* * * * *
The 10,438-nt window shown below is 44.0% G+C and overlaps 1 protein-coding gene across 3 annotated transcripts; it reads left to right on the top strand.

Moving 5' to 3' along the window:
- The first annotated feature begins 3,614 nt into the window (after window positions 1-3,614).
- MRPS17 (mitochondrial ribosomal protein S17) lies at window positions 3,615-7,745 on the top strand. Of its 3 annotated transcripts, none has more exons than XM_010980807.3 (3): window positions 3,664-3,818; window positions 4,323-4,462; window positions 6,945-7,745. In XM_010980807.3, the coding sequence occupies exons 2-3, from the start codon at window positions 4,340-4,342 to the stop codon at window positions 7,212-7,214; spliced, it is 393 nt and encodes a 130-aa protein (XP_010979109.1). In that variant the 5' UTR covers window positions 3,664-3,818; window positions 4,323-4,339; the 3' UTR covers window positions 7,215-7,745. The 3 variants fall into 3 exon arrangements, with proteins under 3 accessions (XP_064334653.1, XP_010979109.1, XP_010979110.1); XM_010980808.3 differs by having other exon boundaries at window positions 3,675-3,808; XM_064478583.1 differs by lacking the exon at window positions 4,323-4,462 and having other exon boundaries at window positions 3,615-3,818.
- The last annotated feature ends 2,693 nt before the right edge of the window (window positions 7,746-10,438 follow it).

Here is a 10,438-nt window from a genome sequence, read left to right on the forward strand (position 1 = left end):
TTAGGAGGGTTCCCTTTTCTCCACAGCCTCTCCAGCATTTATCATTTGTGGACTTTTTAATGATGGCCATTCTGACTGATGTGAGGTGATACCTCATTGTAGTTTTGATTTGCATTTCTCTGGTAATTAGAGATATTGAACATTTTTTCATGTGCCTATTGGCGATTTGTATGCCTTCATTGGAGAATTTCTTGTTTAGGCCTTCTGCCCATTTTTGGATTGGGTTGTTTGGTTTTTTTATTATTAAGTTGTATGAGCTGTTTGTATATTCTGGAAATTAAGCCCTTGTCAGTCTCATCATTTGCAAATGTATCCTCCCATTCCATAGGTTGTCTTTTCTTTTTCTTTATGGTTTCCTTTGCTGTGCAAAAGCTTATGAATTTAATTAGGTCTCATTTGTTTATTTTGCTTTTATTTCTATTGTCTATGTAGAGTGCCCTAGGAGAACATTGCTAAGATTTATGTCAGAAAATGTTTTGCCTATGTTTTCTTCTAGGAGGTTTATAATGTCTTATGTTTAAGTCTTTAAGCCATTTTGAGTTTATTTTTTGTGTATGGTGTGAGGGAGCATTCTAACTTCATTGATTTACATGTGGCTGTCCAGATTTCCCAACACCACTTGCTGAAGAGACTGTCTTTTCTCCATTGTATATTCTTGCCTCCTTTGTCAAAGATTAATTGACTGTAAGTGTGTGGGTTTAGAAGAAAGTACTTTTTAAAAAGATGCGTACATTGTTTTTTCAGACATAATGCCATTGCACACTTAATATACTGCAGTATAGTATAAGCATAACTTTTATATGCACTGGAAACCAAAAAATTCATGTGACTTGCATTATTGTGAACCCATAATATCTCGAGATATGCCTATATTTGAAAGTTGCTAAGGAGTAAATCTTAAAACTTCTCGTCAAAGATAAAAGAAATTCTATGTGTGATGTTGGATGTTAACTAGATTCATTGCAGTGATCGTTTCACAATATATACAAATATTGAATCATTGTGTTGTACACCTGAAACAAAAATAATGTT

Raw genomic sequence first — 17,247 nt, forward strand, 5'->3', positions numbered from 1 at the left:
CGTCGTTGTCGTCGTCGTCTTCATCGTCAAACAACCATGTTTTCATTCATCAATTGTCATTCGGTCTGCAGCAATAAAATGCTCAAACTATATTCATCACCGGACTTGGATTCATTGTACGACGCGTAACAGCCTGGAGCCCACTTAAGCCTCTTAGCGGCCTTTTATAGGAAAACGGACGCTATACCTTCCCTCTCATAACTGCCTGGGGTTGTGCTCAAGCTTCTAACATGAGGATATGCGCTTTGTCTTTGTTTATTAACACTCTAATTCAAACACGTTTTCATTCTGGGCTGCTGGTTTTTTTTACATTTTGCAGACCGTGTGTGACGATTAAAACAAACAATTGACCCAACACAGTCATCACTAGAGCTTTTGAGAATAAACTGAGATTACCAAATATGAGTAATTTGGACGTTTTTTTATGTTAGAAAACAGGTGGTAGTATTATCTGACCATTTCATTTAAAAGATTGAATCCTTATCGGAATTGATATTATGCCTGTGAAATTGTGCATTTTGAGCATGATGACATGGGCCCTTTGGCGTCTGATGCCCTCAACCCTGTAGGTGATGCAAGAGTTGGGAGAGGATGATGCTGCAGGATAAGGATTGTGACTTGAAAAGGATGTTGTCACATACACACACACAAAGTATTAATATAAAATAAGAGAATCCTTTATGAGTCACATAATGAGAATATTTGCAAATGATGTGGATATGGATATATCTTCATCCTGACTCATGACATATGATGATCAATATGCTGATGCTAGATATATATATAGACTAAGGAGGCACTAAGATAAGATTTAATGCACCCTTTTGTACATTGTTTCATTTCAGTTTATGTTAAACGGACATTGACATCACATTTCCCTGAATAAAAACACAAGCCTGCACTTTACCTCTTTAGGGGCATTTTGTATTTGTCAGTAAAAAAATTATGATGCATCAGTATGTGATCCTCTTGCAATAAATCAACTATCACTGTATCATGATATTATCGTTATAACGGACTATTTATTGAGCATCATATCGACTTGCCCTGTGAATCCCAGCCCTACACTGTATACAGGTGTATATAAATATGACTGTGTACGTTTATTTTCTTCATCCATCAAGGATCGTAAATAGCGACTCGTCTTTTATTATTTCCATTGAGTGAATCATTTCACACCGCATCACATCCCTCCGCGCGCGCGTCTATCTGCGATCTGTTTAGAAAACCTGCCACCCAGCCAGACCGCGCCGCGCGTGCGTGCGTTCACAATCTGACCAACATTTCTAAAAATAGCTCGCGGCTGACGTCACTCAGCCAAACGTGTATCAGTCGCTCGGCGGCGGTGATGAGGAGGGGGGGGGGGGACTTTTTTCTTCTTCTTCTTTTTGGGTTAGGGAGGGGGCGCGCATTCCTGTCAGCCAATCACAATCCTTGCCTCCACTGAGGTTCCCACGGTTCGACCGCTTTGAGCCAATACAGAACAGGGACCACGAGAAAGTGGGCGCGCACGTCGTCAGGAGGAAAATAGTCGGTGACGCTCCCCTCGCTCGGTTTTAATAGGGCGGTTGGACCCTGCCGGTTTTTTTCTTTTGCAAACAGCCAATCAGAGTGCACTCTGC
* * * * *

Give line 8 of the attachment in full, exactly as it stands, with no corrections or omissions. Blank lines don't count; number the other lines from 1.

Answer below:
Raw genomic sequence first — 17,247 nt, forward strand, 5'->3', positions numbered from 1 at the left: